New Clashes at Site in Jerusalem Holy to Both Muslims and Jews
JERUSALEM — Two Israeli police officers were slightly injured in a clash at a holy site in Jerusalem that erupted during a demonstration after Friday Prayer, and one Arab protester was arrested.
The protest occurred several days after a Jewish hard-liner was accused of breaking the ban against Jews praying at the fiercely contested site, called the Temple Mount by Jews and the Noble Sanctuary by Muslims.
Hundreds of Muslims emerged from Al Aksa Mosque on Friday chanting slogans against Jewish extremists and throwing stones at police officers, according to witnesses and the authorities. Micky Rosenfeld, a police spokesman, said officers “dispersed the rioters with stun grenades,” though journalists on the scene said tear gas was also deployed.
Mr. Rosenfeld said that one man, an Arab citizen of Israel, was arrested on suspicion of attempting to stab a police officer, and that the police expected to make further “arrests in the coming days of those who were involved in the disturbances.”
Religious Jews revere the site as the location of their ancient temples; for Muslims, it is the third holiest site in the world. The second Palestinian intifada, or uprising, was set off in 2000 by a visit to the site by Ariel Sharon, then the Likud Party leader.
Since Israel captured East Jerusalem during the 1967 war, the compound has been operated by the Waqf, the Muslim religious endowment, with security provided by Israel. Jews are allowed to visit the site, except on Fridays, but not to pray there.
The friction on Friday appears to have been tied a visit there on Tuesday by about 500 Jews. During that visit, Moshe Feiglin, a right-wing activist who frequently visits the site, was arrested after he laid on the ground, against police orders, Mr. Rosenfeld said.
On Wednesday, five Israeli Arabs were arrested on suspicion of attempting to attack visiting Jews, Mr. Rosenfeld said; one Jew was also arrested that day for not following police orders to leave as the Arabs approached.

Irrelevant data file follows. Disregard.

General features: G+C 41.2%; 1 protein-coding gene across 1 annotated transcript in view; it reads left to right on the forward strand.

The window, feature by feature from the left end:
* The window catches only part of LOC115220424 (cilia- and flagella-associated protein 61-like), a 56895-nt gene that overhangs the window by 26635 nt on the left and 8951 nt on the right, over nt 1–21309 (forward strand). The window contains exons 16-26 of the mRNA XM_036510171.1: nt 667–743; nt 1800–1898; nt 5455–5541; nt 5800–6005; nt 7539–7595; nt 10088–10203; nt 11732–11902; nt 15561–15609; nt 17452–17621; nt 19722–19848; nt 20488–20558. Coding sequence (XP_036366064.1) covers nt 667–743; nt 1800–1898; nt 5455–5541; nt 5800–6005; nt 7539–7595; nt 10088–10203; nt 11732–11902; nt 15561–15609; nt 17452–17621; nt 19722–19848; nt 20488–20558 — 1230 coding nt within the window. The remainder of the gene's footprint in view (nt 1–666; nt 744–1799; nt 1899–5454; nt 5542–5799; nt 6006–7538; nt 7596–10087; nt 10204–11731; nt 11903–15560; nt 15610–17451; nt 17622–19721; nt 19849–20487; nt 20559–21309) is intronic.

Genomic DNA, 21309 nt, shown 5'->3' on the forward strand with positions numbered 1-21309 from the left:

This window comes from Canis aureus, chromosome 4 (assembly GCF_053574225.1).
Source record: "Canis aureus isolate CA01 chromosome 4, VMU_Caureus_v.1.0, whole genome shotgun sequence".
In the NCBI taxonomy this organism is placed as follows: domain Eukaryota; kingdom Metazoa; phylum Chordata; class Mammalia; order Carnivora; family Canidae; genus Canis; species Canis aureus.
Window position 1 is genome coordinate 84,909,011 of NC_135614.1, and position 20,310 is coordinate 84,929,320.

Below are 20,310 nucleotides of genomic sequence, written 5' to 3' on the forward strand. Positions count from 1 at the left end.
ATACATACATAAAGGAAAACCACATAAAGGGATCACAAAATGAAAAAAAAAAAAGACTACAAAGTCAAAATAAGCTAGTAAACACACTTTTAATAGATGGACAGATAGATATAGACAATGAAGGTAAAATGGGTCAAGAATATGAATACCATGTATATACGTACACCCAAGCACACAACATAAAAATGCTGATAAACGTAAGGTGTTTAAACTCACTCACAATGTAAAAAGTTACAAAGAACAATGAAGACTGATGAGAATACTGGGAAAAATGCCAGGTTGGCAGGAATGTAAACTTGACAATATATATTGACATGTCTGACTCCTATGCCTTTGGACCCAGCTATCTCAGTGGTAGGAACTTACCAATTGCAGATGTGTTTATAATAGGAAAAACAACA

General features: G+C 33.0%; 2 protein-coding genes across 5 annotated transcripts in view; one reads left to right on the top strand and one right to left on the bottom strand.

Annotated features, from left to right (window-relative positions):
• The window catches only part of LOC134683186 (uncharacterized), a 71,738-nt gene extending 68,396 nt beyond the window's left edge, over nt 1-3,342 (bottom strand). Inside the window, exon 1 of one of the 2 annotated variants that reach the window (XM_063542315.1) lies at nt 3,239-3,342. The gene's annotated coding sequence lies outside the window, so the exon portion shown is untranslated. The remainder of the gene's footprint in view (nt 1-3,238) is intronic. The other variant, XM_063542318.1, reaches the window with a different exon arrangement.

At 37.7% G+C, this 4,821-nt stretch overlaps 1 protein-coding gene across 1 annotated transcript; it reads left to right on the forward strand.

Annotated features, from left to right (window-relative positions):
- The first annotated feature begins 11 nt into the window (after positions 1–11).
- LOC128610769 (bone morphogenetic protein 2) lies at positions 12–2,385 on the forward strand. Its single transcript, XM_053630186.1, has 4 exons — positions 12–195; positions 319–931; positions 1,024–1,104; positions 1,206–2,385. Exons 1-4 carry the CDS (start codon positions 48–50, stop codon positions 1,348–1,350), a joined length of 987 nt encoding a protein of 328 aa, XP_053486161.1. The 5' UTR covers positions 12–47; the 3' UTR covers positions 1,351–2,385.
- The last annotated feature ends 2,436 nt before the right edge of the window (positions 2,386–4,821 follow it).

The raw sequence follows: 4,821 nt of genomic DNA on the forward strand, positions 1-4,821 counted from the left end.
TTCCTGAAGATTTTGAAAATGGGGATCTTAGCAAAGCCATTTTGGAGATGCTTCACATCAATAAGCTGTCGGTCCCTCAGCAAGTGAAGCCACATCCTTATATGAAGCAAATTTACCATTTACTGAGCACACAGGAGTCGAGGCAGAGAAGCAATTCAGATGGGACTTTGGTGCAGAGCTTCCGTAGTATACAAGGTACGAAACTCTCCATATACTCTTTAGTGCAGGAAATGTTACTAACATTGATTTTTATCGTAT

Khaled Abu Aker and Isabel Kershner contributed reporting.
But is this true?
The second Palestinian intifada, or uprising, was set off in 2000 by a visit to the site by Ariel Sharon, then the Likud Party leader.
Remember, the first Israeli casualty was the previous day:
Sept 27, 2000 - Sgt. David Biri, 19, of Jerusalem, was fatally wounded in a bombing near Netzarim in the Gaza Strip.
And these details:
C. The visit of Ariel Sharon to the Temple Mount, 28 September 2000
164. ...the groundwork for violence had been laid by the Palestinian leadership well before the visit by Opposition leader Ariel Sharon to the Temple Mount on Thursday, 28 September 2000. The visit was not the cause of the violence. As there has been a good deal of dissembling associated with the visit of Mr Sharon to the Temple Mount, it may be helpful to the Committee if key aspects of this event are described more fully.
165. Mr Sharon, the leader of the Opposition in the Israeli Parliament, the Knesset, published his intention to visit the Temple Mount on 24 September 2000, four days prior to the intended visit. The declared purpose of the visit was to examine archaeological sites on the Temple Mount following work that had been carried out by the Muslim Wakf, notably in the area of Solomon's Stables...At the time of announcing his intention to visit the area, Mr Sharon indicated that he would be accompanied by archaeologists from the Israeli Antiquities Authority.
170. The sensitivity of and risks associated with the proposed visit by Mr Sharon to the Temple Mount were clear to all. It was evident that there would be elements within the Palestinian community who would oppose the visit and might seek to prevent it. The timing of the visit was also sensitive insofar as it preceded by only a few days the Jewish New Year, a period in which Jewish families traditionally visit the Western Wall which stands at the foot of the Temple Mount.
171. While the possibility of prohibiting the visit was considered, freedom of access to "sacred places" is expressly enshrined in Israeli legislation and Supreme Court decisions. Freedom of movement of Members of the Knesset, save for reasons of national security, is also expressly provided for in Israeli law. The scope for prohibiting the visit was thus limited.